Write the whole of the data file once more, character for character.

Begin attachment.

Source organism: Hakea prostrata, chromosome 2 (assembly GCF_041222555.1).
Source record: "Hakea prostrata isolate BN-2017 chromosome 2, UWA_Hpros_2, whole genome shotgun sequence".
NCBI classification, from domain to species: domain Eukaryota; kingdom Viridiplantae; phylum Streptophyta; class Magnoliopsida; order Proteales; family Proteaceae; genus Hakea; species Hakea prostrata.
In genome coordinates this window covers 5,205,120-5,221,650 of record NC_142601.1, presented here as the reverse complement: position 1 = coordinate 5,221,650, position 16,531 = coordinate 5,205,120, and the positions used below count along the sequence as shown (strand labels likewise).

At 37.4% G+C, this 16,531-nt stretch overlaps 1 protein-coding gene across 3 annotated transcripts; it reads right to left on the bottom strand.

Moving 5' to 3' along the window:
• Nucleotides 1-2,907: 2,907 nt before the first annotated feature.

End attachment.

Source organism: Hakea prostrata, chromosome 2 (assembly GCF_041222555.1).
Source record: "Hakea prostrata isolate BN-2017 chromosome 2, UWA_Hpros_2, whole genome shotgun sequence".
NCBI classification, from domain to species: domain Eukaryota; kingdom Viridiplantae; phylum Streptophyta; class Magnoliopsida; order Proteales; family Proteaceae; genus Hakea; species Hakea prostrata.
In genome coordinates this window covers 5,205,120-5,221,650 of record NC_142601.1, presented here as the reverse complement: position 1 = coordinate 5,221,650, position 16,531 = coordinate 5,205,120, and the positions used below count along the sequence as shown (strand labels likewise).

At 37.4% G+C, this 16,531-nt stretch overlaps 1 protein-coding gene across 3 annotated transcripts; it reads right to left on the bottom strand.

Moving 5' to 3' along the window:
• Nucleotides 1-2,907: 2,907 nt before the first annotated feature.